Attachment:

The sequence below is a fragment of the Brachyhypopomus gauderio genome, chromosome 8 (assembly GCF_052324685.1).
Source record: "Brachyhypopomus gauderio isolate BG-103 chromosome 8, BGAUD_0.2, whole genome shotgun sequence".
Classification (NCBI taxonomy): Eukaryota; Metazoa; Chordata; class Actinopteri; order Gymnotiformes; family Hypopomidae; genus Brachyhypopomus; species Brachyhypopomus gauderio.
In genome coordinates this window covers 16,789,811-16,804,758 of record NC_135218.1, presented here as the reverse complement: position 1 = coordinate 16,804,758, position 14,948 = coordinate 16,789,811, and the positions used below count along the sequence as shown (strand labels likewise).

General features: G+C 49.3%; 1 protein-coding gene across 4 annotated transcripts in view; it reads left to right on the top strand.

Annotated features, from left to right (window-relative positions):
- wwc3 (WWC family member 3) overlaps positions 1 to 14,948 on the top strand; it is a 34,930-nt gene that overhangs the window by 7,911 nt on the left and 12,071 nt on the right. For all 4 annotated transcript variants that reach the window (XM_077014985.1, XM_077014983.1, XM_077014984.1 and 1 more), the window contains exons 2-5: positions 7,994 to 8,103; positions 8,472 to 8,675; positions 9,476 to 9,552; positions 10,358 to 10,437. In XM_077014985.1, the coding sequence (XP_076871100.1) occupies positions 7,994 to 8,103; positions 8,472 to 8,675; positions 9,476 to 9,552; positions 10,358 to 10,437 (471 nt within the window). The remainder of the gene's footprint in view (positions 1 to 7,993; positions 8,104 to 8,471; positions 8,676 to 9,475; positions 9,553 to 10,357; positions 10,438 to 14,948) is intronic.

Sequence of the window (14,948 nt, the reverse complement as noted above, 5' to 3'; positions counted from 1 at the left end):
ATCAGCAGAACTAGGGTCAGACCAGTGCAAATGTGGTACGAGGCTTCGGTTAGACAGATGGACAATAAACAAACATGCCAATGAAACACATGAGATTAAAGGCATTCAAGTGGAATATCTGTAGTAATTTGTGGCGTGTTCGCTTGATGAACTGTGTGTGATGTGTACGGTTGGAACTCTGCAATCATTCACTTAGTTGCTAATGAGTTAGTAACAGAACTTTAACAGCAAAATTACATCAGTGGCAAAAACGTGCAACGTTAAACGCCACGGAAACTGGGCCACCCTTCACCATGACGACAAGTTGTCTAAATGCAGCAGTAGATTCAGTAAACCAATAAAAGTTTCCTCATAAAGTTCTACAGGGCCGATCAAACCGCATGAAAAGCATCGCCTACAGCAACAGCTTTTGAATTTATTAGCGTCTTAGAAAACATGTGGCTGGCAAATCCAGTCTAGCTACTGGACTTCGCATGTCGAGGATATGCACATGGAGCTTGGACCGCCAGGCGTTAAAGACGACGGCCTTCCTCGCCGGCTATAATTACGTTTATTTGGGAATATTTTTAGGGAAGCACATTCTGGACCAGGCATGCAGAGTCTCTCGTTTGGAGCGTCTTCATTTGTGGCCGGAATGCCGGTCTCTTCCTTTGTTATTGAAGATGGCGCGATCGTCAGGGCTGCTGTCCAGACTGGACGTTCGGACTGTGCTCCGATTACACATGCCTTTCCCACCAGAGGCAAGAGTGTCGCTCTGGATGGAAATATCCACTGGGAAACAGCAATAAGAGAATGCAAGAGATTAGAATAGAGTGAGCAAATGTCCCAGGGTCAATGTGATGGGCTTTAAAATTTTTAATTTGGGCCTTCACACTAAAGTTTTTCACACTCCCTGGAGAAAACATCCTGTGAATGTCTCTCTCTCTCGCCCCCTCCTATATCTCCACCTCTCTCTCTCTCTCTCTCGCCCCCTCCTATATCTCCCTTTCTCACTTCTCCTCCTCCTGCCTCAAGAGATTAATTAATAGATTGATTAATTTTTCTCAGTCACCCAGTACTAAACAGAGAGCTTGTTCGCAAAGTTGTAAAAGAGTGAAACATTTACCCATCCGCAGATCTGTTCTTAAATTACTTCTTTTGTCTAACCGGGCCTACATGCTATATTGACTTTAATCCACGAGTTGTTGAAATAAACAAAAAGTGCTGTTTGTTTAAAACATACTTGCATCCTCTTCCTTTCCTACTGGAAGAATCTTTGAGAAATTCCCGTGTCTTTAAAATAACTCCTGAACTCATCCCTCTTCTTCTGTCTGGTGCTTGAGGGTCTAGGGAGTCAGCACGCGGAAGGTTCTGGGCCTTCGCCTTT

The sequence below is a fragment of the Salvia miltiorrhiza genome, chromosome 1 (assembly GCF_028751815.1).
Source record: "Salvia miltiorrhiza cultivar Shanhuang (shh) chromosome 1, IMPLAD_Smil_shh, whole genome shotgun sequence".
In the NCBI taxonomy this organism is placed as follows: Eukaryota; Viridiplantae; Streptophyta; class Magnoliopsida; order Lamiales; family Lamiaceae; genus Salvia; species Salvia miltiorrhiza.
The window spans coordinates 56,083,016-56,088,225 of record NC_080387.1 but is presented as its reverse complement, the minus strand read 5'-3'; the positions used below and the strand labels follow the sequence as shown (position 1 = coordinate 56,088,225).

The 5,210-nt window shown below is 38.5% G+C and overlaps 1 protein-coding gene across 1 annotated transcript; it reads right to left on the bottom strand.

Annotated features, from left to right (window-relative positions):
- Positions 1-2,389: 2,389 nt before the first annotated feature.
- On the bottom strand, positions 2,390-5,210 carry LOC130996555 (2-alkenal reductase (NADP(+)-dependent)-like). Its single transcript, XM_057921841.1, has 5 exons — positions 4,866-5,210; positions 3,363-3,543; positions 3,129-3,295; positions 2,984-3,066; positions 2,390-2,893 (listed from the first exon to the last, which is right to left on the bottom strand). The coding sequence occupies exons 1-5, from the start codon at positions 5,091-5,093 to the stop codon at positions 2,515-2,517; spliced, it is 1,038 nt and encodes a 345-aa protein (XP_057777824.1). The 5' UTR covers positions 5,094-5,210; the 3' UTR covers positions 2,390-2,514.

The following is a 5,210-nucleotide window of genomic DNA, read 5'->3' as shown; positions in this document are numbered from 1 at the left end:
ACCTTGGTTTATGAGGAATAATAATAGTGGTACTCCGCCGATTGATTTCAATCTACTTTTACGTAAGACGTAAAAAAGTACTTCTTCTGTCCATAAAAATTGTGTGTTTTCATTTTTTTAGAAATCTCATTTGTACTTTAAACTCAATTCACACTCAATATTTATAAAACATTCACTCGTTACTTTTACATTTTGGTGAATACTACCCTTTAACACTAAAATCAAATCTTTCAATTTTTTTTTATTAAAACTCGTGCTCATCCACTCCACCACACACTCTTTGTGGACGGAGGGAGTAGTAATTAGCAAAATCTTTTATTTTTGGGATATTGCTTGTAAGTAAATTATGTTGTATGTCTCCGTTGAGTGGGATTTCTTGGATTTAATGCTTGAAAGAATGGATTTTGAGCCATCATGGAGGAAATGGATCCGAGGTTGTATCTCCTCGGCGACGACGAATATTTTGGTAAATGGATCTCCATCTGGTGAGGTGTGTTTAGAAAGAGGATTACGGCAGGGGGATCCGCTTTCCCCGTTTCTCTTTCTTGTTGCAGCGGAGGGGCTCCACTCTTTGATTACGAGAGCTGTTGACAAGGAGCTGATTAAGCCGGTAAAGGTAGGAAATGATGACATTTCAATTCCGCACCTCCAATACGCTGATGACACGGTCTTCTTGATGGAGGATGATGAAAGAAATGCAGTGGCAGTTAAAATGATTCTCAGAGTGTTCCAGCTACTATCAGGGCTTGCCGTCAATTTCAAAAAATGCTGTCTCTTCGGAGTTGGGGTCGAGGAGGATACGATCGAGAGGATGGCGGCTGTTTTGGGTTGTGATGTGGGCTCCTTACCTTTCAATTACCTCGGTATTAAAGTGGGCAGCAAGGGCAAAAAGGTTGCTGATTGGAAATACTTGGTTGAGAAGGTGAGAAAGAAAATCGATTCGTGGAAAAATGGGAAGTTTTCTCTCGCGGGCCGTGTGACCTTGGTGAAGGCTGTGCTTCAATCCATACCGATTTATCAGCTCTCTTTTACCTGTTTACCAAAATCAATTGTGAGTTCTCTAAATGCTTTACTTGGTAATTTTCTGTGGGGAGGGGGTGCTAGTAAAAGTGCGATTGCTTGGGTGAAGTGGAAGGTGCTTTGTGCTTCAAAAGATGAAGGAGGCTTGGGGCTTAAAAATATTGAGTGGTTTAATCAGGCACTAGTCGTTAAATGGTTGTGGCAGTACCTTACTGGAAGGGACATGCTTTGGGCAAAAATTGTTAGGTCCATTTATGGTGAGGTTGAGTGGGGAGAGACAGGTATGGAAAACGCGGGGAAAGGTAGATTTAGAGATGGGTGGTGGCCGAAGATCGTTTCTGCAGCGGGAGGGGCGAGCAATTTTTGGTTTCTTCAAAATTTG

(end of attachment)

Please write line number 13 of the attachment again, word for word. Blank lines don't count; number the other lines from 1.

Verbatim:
The window spans coordinates 56,083,016-56,088,225 of record NC_080387.1 but is presented as its reverse complement, the minus strand read 5'-3'; the positions used below and the strand labels follow the sequence as shown (position 1 = coordinate 56,088,225).